New Coraopolis-based tech school geared to veterans
By Kristina Serafini
Published: Tuesday, Nov. 20, 2012, 2:33 p.m.
A new technical school in Coraopolis geared toward transitioning veterans and other job seekers is scheduled to begin offering classes early next year.
The Victory Tech Learning Studio, under parent company Coraopolis-based Victory Media Inc., will offer its students programs focusing on STEM, or science, technology, engineering and math, training. A grand opening celebration was held last week near the corner of Fifth Avenue and Mill Street.
Victory Media Inc. was founded in 2001 by three Navy veterans to help market the military community to corporate America. The company spent about $600,000 to establish Victory Tech.
Victory Media Inc. chairman and Sewickley resident Chris Hale said the idea for Victory Tech began years ago. Through research, he said they found there are many positions in tech-related fields that have gone unfilled because employers cannot find people who are qualified.
“(Most) people who are unemployed don't have the skills to fill those positions,” Hale said.
“Universities are filled with degrees that don't lead to rapid employment.”
Hale said Victory Tech will provide its students with the skills essential to obtaining their ideal tech-related job. He said although the program is open to anyone searching for better employment opportunities, it is an especially good fit for transitioning veterans.
“(Veterans) have an unbelievable level of skill, but sometime not a great understanding of how to translate (those skills) to a civilian job,” Hale said.
Victory Tech President Daniel Nichols agreed. A former Navy chaplain who also created job training programs through the U.S. Department of Labor and in the private sector, said he has had conversations with a number of service members who worried about what they would do following their time in the military.
“They would say, ‘What happens when I get home? What happens next?'” Nichols said.
Victory Tech will offer full, 15-month programs, as well as apprenticeships and other shorter programs. Classes are scheduled to begin in January.
Staff writer Thomas Olson contributed to this report. Kristina Serafini is a staff writer for Trib Total Media. She can be reached at 412-324-1405 or email@example.com.
Show commenting policy
TribLive commenting policy
You are solely responsible for your comments and by using TribLive.com you agree to our Terms of Service.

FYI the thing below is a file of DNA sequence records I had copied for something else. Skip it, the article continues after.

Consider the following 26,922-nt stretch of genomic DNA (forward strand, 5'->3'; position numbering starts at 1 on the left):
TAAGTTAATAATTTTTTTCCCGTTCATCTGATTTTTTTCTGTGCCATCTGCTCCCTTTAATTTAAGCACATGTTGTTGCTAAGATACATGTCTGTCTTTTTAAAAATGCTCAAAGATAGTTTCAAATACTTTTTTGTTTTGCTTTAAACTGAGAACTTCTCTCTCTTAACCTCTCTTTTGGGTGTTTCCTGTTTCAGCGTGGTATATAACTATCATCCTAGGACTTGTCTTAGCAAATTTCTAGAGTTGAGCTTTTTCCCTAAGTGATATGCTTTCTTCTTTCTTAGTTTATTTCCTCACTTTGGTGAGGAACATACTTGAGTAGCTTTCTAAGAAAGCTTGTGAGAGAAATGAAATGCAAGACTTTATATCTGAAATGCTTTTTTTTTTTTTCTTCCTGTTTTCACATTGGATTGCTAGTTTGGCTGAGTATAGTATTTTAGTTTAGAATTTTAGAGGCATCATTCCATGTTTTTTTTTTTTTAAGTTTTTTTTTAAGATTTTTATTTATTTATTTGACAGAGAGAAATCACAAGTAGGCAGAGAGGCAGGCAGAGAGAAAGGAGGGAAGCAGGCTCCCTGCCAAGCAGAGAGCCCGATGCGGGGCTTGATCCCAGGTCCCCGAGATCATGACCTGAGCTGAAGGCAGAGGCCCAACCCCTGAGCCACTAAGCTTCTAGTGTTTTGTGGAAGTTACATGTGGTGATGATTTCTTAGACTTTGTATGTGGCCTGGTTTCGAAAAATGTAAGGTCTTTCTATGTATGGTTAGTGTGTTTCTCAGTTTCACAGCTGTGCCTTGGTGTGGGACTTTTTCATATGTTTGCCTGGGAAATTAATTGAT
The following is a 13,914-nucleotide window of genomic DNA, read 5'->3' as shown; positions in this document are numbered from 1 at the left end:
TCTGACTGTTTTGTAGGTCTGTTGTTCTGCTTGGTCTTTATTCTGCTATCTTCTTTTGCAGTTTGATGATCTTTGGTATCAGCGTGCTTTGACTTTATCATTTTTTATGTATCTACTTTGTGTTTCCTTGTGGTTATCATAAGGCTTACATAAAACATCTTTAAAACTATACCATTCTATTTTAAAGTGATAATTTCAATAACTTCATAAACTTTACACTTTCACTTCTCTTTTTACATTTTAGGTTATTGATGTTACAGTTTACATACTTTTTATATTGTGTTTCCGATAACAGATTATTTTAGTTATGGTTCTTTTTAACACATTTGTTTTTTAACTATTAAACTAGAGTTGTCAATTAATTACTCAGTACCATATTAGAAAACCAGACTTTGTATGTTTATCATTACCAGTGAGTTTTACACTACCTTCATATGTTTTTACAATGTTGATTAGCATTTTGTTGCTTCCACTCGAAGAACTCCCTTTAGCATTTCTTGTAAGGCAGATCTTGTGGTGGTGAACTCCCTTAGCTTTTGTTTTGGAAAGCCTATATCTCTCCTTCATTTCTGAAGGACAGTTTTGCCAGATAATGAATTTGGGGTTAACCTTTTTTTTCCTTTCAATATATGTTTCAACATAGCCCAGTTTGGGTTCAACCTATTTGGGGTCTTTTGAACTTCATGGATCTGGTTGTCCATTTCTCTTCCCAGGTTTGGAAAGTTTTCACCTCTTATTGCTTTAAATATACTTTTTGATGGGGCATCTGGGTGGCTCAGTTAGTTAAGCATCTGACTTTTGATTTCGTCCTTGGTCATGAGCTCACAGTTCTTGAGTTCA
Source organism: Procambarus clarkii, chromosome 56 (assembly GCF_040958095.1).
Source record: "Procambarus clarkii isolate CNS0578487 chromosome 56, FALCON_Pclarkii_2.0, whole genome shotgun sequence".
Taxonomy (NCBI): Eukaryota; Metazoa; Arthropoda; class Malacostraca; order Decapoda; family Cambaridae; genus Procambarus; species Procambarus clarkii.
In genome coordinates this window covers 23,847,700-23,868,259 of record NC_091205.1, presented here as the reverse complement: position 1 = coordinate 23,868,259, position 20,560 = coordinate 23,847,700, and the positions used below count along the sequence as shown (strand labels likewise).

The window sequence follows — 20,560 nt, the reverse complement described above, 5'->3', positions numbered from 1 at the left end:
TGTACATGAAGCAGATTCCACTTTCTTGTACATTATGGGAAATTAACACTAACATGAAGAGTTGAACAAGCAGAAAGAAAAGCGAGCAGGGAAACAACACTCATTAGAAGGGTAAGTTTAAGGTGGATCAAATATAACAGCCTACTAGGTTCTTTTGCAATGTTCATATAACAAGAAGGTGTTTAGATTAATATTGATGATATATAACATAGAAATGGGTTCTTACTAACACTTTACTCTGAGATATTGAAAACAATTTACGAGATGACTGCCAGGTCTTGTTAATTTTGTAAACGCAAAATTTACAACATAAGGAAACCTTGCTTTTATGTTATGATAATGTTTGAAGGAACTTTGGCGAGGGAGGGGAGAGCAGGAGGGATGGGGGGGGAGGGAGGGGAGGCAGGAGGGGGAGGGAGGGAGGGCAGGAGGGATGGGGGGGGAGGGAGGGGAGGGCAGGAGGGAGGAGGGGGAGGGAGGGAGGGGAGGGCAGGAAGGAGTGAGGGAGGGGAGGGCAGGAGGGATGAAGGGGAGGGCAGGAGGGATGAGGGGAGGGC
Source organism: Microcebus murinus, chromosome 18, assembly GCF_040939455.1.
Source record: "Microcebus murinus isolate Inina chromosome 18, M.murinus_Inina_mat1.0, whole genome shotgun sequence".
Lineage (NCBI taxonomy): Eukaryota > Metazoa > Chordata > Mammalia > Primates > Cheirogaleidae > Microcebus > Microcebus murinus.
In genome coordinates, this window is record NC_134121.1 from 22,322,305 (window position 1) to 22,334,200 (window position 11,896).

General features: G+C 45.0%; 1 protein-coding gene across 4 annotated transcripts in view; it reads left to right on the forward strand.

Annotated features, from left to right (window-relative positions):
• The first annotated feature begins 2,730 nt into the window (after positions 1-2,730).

We moderate comments. Our goal is to provide substantive commentary for a general readership. By screening submissions, we provide a space where readers can share intelligent and informed commentary that enhances the quality of our news and information.
While most comments will be posted if they are on-topic and not abusive, moderating decisions are subjective. We will make them as carefully and consistently as we can. Because of the volume of reader comments, we cannot review individual moderation decisions with readers.
We value thoughtful comments representing a range of views that make their point quickly and politely. We make an effort to protect discussions from repeated comments either by the same reader or different readers.
We follow the same standards for taste as the daily newspaper. A few things we won't tolerate: personal attacks, obscenity, vulgarity, profanity (including expletives and letters followed by dashes), commercial promotion, impersonations, incoherence, proselytizing and SHOUTING. Don't include URLs to Web sites.
We do not edit comments. They are either approved or deleted. We reserve the right to edit a comment that is quoted or excerpted in an article. In this case, we may fix spelling and punctuation.
We welcome strong opinions and criticism of our work, but we don't want comments to become bogged down with discussions of our policies and we will moderate accordingly.
We appreciate it when readers and people quoted in articles or blog posts point out errors of fact or emphasis and will investigate all assertions. But these suggestions should be sent via e-mail. To avoid distracting other readers, we won't publish comments that suggest a correction. Instead, corrections will be made in a blog post or in an article.